Sunday, November 27, 2011

The Next Right Thing

My neighbor came over to give me tomatoes
and some basil sprigs from his garden.
He seemed agitated as we stood in my yard.
He petted my little dog Bela as I held him
and then he touched my arm
as he said goodbye:
“I have to go make dinner.”
I have to go make dinner for my girlfriend,
for my loving partner
that you don’t have
and in our nice cedar-sided house
with our friends who come over
for barbeques and beer on weekends,
unless we’re camping,
are we camping this weekend or next,
maybe next.  Can you look in on Lola Kitty?

He petted my arm.
It has been so long since someone has touched me,
caressed me.
I went into the house and cried.
I’m trying so hard to do the right thing.
The post-it asks:
What is the most compassionate thing
you can do for yourself right now?
I consider a beer and the couch,
and crying it out,
but I do core exercises and yoga,
followed by a half hour’s meditation outside:
blanket down, blank me on the green green green.

Back inside I check some poems online.
There’s a post on Hemingway at Key West,
and I recall my trip there
with boyfriend long gone,
arriving at the grenadine sunrise
with the roosters and the cats
and being swallowed by something in that house
some feeling came over me under the draping crystal
chandelier, as my hands passed over the field guides
that lined the shelves going up the white washed stairs,

and then to Cozumel
where I was horrible:  anxious and bitchy.
I just wanted a decent cup of coffee
I just wanted everything to be perfect.
I didn’t know.
I didn’t know how to live.
I want to make amends.
I apologize to the air,
poor boyfriend,
to myself:
I’m sorry,
I didn’t know.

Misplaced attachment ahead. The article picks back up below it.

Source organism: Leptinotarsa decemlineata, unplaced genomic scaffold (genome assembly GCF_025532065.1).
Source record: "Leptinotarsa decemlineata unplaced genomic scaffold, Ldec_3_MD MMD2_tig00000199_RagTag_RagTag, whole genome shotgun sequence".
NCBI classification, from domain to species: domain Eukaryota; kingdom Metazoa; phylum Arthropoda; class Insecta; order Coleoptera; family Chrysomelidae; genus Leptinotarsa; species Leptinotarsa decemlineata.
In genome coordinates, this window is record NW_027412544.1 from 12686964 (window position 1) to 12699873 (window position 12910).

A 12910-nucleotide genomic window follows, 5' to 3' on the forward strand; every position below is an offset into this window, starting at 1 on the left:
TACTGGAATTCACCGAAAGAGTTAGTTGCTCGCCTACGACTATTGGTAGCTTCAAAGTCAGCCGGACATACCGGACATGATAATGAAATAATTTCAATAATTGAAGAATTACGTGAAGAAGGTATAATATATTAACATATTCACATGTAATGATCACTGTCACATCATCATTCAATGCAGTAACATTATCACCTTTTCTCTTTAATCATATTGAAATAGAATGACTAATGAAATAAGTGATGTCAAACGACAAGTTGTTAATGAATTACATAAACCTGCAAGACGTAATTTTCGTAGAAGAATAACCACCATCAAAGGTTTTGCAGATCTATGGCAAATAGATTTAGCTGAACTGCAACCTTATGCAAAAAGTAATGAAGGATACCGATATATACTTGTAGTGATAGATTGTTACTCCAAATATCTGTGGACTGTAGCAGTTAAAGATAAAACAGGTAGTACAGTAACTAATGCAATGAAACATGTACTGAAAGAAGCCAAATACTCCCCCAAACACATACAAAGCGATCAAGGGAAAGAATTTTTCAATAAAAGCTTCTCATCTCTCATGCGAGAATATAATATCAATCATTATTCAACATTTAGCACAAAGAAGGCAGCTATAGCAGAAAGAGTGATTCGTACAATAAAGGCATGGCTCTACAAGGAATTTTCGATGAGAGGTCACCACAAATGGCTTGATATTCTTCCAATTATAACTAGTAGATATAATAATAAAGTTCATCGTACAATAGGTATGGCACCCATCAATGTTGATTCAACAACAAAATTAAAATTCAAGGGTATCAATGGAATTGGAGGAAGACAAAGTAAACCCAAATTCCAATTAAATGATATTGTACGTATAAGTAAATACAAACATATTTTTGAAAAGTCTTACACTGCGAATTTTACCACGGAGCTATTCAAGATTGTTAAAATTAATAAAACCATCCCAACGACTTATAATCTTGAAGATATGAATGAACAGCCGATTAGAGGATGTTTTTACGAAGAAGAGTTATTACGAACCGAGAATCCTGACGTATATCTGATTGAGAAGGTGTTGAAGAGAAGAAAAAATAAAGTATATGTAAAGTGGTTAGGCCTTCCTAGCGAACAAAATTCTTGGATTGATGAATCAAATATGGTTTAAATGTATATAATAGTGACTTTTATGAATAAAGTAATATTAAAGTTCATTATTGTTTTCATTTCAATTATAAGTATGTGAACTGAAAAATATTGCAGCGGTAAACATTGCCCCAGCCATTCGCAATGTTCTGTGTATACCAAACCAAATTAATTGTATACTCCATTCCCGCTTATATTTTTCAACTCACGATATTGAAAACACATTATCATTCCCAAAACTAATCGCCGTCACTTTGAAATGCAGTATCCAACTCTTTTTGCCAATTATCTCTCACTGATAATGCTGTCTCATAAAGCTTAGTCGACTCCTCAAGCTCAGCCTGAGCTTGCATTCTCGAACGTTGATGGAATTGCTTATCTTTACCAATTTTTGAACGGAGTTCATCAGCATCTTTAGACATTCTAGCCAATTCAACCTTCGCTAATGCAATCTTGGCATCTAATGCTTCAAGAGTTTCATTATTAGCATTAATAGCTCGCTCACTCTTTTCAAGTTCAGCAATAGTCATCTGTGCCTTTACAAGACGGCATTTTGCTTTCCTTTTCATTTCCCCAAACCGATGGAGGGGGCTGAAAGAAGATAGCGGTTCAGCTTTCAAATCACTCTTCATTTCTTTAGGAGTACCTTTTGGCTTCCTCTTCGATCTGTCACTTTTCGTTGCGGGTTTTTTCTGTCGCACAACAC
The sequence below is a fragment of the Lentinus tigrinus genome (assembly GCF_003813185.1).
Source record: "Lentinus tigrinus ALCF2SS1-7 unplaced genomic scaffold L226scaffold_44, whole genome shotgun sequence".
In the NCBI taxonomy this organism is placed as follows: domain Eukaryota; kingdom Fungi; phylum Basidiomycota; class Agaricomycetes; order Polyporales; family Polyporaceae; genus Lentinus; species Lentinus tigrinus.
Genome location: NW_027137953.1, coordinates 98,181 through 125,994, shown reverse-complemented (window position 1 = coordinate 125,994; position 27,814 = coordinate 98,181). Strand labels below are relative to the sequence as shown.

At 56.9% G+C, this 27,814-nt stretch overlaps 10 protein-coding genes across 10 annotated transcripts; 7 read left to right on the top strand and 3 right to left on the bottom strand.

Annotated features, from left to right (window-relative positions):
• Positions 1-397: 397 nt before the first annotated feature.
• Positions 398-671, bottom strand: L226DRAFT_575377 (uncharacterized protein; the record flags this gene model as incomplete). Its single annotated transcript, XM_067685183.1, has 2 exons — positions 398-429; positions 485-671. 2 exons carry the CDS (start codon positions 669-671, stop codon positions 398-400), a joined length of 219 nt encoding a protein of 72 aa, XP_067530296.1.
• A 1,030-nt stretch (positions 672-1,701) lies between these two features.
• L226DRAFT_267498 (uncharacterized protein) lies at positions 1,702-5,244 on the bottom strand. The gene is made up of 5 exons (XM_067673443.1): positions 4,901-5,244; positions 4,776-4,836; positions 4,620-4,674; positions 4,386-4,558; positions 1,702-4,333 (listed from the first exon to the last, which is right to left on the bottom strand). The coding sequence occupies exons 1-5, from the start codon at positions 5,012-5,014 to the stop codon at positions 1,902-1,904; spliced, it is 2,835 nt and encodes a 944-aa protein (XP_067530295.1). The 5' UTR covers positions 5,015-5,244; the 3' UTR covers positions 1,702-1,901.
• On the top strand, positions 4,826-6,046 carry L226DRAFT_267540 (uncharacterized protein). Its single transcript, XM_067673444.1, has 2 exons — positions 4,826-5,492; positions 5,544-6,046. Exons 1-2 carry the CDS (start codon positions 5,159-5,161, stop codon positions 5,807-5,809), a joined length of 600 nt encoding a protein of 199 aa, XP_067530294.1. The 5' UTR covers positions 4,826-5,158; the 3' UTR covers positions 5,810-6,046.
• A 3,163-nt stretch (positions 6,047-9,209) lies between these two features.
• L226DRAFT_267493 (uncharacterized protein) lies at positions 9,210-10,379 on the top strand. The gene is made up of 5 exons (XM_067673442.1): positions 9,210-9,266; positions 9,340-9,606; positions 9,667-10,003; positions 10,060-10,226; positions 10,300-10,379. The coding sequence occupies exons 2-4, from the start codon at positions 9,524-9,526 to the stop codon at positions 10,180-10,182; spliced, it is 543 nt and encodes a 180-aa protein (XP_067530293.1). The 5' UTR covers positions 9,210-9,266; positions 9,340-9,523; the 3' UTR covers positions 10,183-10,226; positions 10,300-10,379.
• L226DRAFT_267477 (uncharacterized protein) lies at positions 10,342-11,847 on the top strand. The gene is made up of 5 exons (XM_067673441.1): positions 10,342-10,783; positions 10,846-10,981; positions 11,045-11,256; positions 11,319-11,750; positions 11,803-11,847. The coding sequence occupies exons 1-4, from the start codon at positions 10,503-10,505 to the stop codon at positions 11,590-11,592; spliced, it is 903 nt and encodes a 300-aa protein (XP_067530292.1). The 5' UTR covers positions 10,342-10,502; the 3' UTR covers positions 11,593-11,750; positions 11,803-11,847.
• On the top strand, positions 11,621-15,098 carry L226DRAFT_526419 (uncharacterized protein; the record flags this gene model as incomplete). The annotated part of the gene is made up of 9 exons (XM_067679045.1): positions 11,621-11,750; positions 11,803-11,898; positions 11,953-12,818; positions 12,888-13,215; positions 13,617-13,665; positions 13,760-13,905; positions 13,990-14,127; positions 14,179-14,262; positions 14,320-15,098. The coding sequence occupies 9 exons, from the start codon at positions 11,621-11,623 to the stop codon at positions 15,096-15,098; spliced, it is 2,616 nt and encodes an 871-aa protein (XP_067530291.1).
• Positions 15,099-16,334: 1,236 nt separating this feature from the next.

And all that is gone.
It seemed that I used to go
places and do things.
Now I just stay at home.
I’ve gotten so much better, though.
This morning I, perfect me, who
glides through life with ease and grace,
knocked over and broke a full cup of beautiful Mayan coffee.
I didn’t cry, or swear, or try to blame the dogs.
I just mopped up the brown and jade shards
and made another cup.
I didn’t know
I could do that.


  1. wow. what a journey, all the way from the neighbor doing it so right (so wrong!) to what - forgiveness? is it hardest to forgive the self for being the self?

    your lines, I’m sorry, I didn’t know. speak directly to the face of my own faults. who knew forgiveness was so difficult? and who knew that coffee could be mopped so easily? (and who knew the definition of perfect was so screwed up we have had our heads up our asses all these years?)

    wonderful story!


  2. I do not know why it takes so long to be the Comforter of the Self, satisfyingly. I am learning it, slowly. At 55. Today my heart knows a little, after practicing this for some years. We must love our self, because it is no one's job but our own. Yet. I turn again and again, looking for it outside the green of my own blanket.

    Thank you for this openness.

  3. Thank you both for your comments.
    I was unsure of this post because it didn't feel all that poetic, but it felt quite honest, so I went with it. This was pretty much a journal entry from August of this year. It was in a rather forgotten pile of comp books with Journal '11 written on the front. Huh, I wonder what's in this?
    I hope I achieved a balance of truth and art.

  4. These forays out of your perfectly-confected poems that reveal the despairing baker in the messy kitchen take art to the task of heart rather than the other way around; the next right thing may be the brutally honest poem that says out loud, "I, too, am a child of Heaven." After well-wrought urns, confessionals: eventually the souffle topples if the air around it isn't sufficiently cold to hold it up. (I'm guessing on that to make my point.) The courage to step naked from behind the poem is I think the only way to the poems of the heart. Yeowch and yay. - Brendan

  5. Writing is always the next right thing--when you can, when it comes like this. You don't know the life your words lead after they leave your pen, but every giving back mitigates--not just the bleedoff of one's own emotions, but someone else's pain, somewhere. Thanks for helping me through a difficult day in a difficult week in a season I loathe.